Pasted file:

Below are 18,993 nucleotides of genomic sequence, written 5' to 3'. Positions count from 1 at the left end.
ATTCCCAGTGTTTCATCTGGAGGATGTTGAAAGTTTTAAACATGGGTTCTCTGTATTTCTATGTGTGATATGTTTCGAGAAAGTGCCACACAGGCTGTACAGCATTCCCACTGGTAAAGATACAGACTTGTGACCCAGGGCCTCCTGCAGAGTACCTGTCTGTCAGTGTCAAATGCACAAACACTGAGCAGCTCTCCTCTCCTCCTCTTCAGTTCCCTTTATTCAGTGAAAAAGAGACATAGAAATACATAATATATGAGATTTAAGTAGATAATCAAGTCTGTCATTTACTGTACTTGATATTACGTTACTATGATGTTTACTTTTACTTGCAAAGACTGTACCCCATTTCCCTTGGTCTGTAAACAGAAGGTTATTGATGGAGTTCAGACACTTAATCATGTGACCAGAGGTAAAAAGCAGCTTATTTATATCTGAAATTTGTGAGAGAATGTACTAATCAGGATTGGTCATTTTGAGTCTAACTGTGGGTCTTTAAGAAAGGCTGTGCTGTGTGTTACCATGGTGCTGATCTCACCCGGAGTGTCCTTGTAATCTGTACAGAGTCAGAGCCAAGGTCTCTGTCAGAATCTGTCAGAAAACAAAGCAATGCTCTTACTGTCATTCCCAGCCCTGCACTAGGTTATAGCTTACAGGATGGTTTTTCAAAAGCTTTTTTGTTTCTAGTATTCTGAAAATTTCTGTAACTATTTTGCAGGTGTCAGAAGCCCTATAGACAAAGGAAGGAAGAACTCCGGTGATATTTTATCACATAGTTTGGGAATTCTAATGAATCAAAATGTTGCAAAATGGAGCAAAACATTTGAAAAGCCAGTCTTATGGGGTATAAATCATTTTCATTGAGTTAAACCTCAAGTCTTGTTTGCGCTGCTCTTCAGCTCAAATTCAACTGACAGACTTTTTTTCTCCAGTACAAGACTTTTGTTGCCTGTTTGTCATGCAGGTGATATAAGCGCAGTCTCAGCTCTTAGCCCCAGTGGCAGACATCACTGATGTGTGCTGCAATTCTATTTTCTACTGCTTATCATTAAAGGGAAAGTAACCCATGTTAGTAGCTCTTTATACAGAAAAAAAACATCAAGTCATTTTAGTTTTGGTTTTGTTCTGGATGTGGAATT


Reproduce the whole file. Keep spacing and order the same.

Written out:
Below are 18,993 nucleotides of genomic sequence, written 5' to 3'. Positions count from 1 at the left end.
ATTCCCAGTGTTTCATCTGGAGGATGTTGAAAGTTTTAAACATGGGTTCTCTGTATTTCTATGTGTGATATGTTTCGAGAAAGTGCCACACAGGCTGTACAGCATTCCCACTGGTAAAGATACAGACTTGTGACCCAGGGCCTCCTGCAGAGTACCTGTCTGTCAGTGTCAAATGCACAAACACTGAGCAGCTCTCCTCTCCTCCTCTTCAGTTCCCTTTATTCAGTGAAAAAGAGACATAGAAATACATAATATATGAGATTTAAGTAGATAATCAAGTCTGTCATTTACTGTACTTGATATTACGTTACTATGATGTTTACTTTTACTTGCAAAGACTGTACCCCATTTCCCTTGGTCTGTAAACAGAAGGTTATTGATGGAGTTCAGACACTTAATCATGTGACCAGAGGTAAAAAGCAGCTTATTTATATCTGAAATTTGTGAGAGAATGTACTAATCAGGATTGGTCATTTTGAGTCTAACTGTGGGTCTTTAAGAAAGGCTGTGCTGTGTGTTACCATGGTGCTGATCTCACCCGGAGTGTCCTTGTAATCTGTACAGAGTCAGAGCCAAGGTCTCTGTCAGAATCTGTCAGAAAACAAAGCAATGCTCTTACTGTCATTCCCAGCCCTGCACTAGGTTATAGCTTACAGGATGGTTTTTCAAAAGCTTTTTTGTTTCTAGTATTCTGAAAATTTCTGTAACTATTTTGCAGGTGTCAGAAGCCCTATAGACAAAGGAAGGAAGAACTCCGGTGATATTTTATCACATAGTTTGGGAATTCTAATGAATCAAAATGTTGCAAAATGGAGCAAAACATTTGAAAAGCCAGTCTTATGGGGTATAAATCATTTTCATTGAGTTAAACCTCAAGTCTTGTTTGCGCTGCTCTTCAGCTCAAATTCAACTGACAGACTTTTTTTCTCCAGTACAAGACTTTTGTTGCCTGTTTGTCATGCAGGTGATATAAGCGCAGTCTCAGCTCTTAGCCCCAGTGGCAGACATCACTGATGTGTGCTGCAATTCTATTTTCTACTGCTTATCATTAAAGGGAAAGTAACCCATGTTAGTAGCTCTTTATACAGAAAAAAAACATCAAGTCATTTTAGTTTTGGTTTTGTTCTGGATGTGGAATT